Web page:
Power Hungry

Speaking of hoaxes, The Shipping Tribune printed the following story on October 3rd;

“The UK P&I Club highlights sudden loss of power as a cause of claims”

“The UK P&I Club’s latest Risk Focus bulletin highlights the issues of sudden loss of power, a problem highlighted by incidents during and after the switching to lower sulphur fuels that are now mandated in certain coastal regions. In the bulletin, the Club highlights causes of sudden loss of power and proposes mitigating procedures that ships’ crew should adopt. The Club reveals that main engine failures or electrical blackouts now amount to 7% of its third party claims property damage in US $ terms. Many were enormously expensive and in some cases amounted to millions of dollars. Ships effectively out of control as a result of these problems have caused extensive damage to berths, locks, bridges, navigational marks, loading arms, cranes and gantries as well as moored ships. Costly collision and grounding claims can similarly be caused by these failures.

“Concern about these rising claims prompted the club to initiate a data collection exercise by the UK Club’s risk assessors and a detailed analysis of more than 700 claims. The resulting title ‘Risk Focus: Loss of Power’ is the third review born from the Club’s innovative ‘Bowtie’ risk management system to be published

“It is no exaggeration to suggest that main engine failures and blackouts tend to occur most regularly at the point in a voyage where the ship is at its most vulnerable. In confined waters or entering or leaving port, the stable loads, which will generally prevail with the ship on passage, are disturbed. There is additionally some evidence that the compliance with the low sulphur fuel regulations and changing from one grade of fuel to another may have exacerbated these problems …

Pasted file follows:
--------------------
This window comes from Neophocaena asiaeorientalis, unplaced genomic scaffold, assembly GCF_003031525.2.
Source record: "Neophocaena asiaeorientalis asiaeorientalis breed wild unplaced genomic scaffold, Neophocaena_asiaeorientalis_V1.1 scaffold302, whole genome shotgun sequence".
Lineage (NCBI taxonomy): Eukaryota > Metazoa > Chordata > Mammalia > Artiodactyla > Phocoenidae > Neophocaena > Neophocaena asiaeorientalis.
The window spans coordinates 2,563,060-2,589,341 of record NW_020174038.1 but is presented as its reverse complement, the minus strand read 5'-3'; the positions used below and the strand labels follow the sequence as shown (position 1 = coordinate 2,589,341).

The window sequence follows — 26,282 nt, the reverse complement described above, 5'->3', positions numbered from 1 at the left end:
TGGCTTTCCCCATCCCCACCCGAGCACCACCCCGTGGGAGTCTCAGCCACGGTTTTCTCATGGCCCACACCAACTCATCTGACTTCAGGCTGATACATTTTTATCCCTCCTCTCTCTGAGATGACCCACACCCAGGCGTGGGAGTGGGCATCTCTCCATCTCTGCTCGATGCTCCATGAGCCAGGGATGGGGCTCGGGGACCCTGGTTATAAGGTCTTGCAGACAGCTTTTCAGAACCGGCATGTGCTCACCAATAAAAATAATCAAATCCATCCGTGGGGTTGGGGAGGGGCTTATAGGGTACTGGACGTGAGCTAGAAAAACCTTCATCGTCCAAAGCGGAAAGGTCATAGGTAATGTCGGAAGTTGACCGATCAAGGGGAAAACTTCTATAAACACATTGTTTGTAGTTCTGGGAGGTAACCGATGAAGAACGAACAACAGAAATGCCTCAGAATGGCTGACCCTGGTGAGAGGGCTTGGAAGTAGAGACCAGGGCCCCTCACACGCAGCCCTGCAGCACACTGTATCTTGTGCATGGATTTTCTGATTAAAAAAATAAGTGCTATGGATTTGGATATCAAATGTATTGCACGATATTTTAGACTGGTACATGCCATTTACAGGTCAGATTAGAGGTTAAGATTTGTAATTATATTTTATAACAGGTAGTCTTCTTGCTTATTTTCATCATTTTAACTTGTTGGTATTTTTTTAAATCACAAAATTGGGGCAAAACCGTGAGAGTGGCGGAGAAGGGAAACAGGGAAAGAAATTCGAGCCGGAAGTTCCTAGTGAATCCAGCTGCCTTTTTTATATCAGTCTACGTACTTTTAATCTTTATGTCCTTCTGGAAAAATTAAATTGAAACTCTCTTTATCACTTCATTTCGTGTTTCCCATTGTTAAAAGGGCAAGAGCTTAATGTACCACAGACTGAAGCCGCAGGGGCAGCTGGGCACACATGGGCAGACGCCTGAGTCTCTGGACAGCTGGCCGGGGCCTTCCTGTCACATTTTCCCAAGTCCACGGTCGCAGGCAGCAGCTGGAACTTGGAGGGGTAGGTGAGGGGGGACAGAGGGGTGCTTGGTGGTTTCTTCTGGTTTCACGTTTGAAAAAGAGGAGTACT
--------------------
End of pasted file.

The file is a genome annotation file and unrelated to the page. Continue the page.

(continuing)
“The consequences of main engine failures or blackouts can be little short of disastrous, in terms of the enormous third party property damage claims which can result. An entire canal system or waterway could be put out of action as a result of an out of control ship damaging a lock or bridge, while months of expensive inactivity could be suffered should a specialist berth with bulk loaders or gantries be damaged by a ship. The costs of ships rendered inactive as a result of third party damage can be substantial as can all claims from collisions and grounding attributable to such causes.” –

This is just another aspect in what’s been labeled as “the business of fear”. Thousands of ships were sunk during World War II – hundreds of them right off our own Atlantic Coast, as a matter of fact – yet none of the vast oceans show any signs of pollution. Fear mongers, however, have convinced the dumbed-down populace that merchant ships are a danger to life and limb and have mandated that those ships must now burn safe, low-sulphur fuels. Safe? – and more than 700 claims already?

Soon enough, a waterway like the Suez Canal – or even the Delaware River – will feel the effects of this hoax, and then watch the heads roll.